I spent my last day with Eko racing across the beach while the wind and water raced around us.
It was a Thursday, just after a storm, and I had to catch a flight to a friend’s wedding a few hours later. Eko, Penny and I had the entire beach to ourselves. Most run from storms, but the beach, my dogs and my soul are most alive when we face them.
Eko’s death was a storm I could not run from and did not have the strength to face. Since that day I’ve worked to rebuild the confidence Eko gave me. The confidence to not only stand against any wind, but to run joyfully into it. Adding Zero to our family was one of the most important parts of that process, and with each trip we take to the dog beach I recover a little more of the resolve I once had. The bond we build with Zero is forged with the strength of Eko’s love.
While growing into themselves, puppies go through intermittent phases known as “fear periods.” It’s during these times your blissfully unaware pup begins to realize the potential consequences and dangers of the world around them. Any changes to familiar routines and places during these periods can make your dog skittish. It’s important to encourage your puppy through the fear-inducing experience with positive reinforcement. But none of the training materials mention what to do if you happen to share a fear period with your dog.
This past Thursday, just after a storm, with a flight to a friend’s wedding a few hours later – I stood above the beach with Penny and Zero. The voice in my head was crystal clear.
GO HOME. CANCEL YOUR FLIGHT. SAVE YOUR DOG.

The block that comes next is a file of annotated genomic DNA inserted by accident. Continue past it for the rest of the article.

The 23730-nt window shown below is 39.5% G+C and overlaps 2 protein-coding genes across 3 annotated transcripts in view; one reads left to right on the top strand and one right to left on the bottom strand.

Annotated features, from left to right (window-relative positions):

This terrified impulse compelled me to run away. Zero would have eagerly followed. The roiling waters and whipping winds had him totally spooked. But Penny believes the only acceptable definition of retreat is “to be given a second dog treat,” so she refused any such surrender. As always, Miss Mayhem lead us into the fray.
The beach was flooded worse than any time in my memory and the pups paused to inspect what remained. Zero stood tepidly on a small island of sand, studying Penny while she walked through the flood to face the waves.
I watched her with the same anticipation Zero did. The fearful part of me wanted Penny to tuck her tail between her legs and come hide under the covers with us while I called to cancel my flight. But Penny cowers to no man, beast or storm, and I knew in my heart she would do what she always does – show us how to master our fears.
Penny crashed into Zero like a rogue wave and then took off at full speed, daring her little brother to follow. As scary as the flooded bach may have been, nothing is more terrifying for a puppy than the thought of missing out on mischievous fun. Zero forgot his fears and chased Penny into the wind.
The Maestro of Mayhem picked a baton from the detritus and conducted Zero through a joyful symphony along the shore.
Penny also discovered magic in the storm’s debris. Her wand conjured an equally joyful memory from our last day with Eko.
We left the beach lighter than we arrived. Zero and I discarded a few of our fears in the sand and let them wash away. A scared voice still begged me not to leave the dogs for the weekend, but the sound – once so clear – was lost to the wind. My courage had faltered, but as always, Penny was gracious enough to lend me hers.
I quieted my doubts, gave my pups a kiss and headed to the airport knowing that no matter what happened, I wouldn’t do anything differently. Then or now.
After a great weekend with friends and family, Penny and Zero gave us a traditional hero’s welcome home. An uproarious reunion of laughter and love, with no pretense of ceremony or care that we’d only been gone a few days. It was just the positive reinforcement I needed to move past my own fear period.
Buried under an avalanche of kisses, I was reminded that even when beset by fears I must always be guided by joy.